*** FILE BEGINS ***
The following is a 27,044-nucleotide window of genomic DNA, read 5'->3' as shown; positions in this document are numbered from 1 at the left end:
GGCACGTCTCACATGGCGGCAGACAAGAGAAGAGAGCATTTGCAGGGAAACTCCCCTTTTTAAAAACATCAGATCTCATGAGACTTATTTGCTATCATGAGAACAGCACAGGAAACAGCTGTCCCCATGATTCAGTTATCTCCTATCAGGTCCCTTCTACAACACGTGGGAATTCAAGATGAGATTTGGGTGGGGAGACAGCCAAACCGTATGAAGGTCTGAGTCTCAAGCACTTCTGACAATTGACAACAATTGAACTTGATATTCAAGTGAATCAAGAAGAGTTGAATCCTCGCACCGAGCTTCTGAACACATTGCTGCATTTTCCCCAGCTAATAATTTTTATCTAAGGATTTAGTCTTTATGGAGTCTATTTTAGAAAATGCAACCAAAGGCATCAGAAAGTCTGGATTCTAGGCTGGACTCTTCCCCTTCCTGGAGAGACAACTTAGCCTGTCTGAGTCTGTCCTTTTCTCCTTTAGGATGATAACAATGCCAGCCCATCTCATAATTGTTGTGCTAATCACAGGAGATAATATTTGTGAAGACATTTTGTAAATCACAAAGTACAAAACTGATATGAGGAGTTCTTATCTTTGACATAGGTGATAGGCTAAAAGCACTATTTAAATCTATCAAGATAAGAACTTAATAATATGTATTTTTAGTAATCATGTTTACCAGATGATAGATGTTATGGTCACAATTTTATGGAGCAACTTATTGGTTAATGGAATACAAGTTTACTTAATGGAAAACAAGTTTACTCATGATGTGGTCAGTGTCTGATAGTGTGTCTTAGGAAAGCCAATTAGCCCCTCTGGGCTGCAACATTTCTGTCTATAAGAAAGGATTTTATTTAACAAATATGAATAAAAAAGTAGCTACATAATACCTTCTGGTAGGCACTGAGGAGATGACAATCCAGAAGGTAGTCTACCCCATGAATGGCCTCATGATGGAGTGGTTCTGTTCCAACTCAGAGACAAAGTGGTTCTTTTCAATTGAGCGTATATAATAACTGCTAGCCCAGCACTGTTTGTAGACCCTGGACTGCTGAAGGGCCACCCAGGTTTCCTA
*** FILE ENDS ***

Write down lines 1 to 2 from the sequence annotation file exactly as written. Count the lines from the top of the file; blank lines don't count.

The following is a 27,044-nucleotide window of genomic DNA, read 5'->3' as shown; positions in this document are numbered from 1 at the left end:
GGCACGTCTCACATGGCGGCAGACAAGAGAAGAGAGCATTTGCAGGGAAACTCCCCTTTTTAAAAACATCAGATCTCATGAGACTTATTTGCTATCATGAGAACAGCACAGGAAACAGCTGTCCCCATGATTCAGTTATCTCCTATCAGGTCCCTTCTACAACACGTGGGAATTCAAGATGAGATTTGGGTGGGGAGACAGCCAAACCGTATGAAGGTCTGAGTCTCAAGCACTTCTGACAATTGACAACAATTGAACTTGATATTCAAGTGAATCAAGAAGAGTTGAATCCTCGCACCGAGCTTCTGAACACATTGCTGCATTTTCCCCAGCTAATAATTTTTATCTAAGGATTTAGTCTTTATGGAGTCTATTTTAGAAAATGCAACCAAAGGCATCAGAAAGTCTGGATTCTAGGCTGGACTCTTCCCCTTCCTGGAGAGACAACTTAGCCTGTCTGAGTCTGTCCTTTTCTCCTTTAGGATGATAACAATGCCAGCCCATCTCATAATTGTTGTGCTAATCACAGGAGATAATATTTGTGAAGACATTTTGTAAATCACAAAGTACAAAACTGATATGAGGAGTTCTTATCTTTGACATAGGTGATAGGCTAAAAGCACTATTTAAATCTATCAAGATAAGAACTTAATAATATGTATTTTTAGTAATCATGTTTACCAGATGATAGATGTTATGGTCACAATTTTATGGAGCAACTTATTGGTTAATGGAATACAAGTTTACTTAATGGAAAACAAGTTTACTCATGATGTGGTCAGTGTCTGATAGTGTGTCTTAGGAAAGCCAATTAGCCCCTCTGGGCTGCAACATTTCTGTCTATAAGAAAGGATTTTATTTAACAAATATGAATAAAAAAGTAGCTACATAATACCTTCTGGTAGGCACTGAGGAGATGACAATCCAGAAGGTAGTCTACCCCATGAATGGCCTCATGATGGAGTGGTTCTGTTCCAACTCAGAGACAAAGTGGTTCTTTTCAATTGAGCGTATATAATAACTGCTAGCCCAGCACTGTTTGTAGACCCTGGACTGCTGAAGGGCCACCCAGGTTTCCTA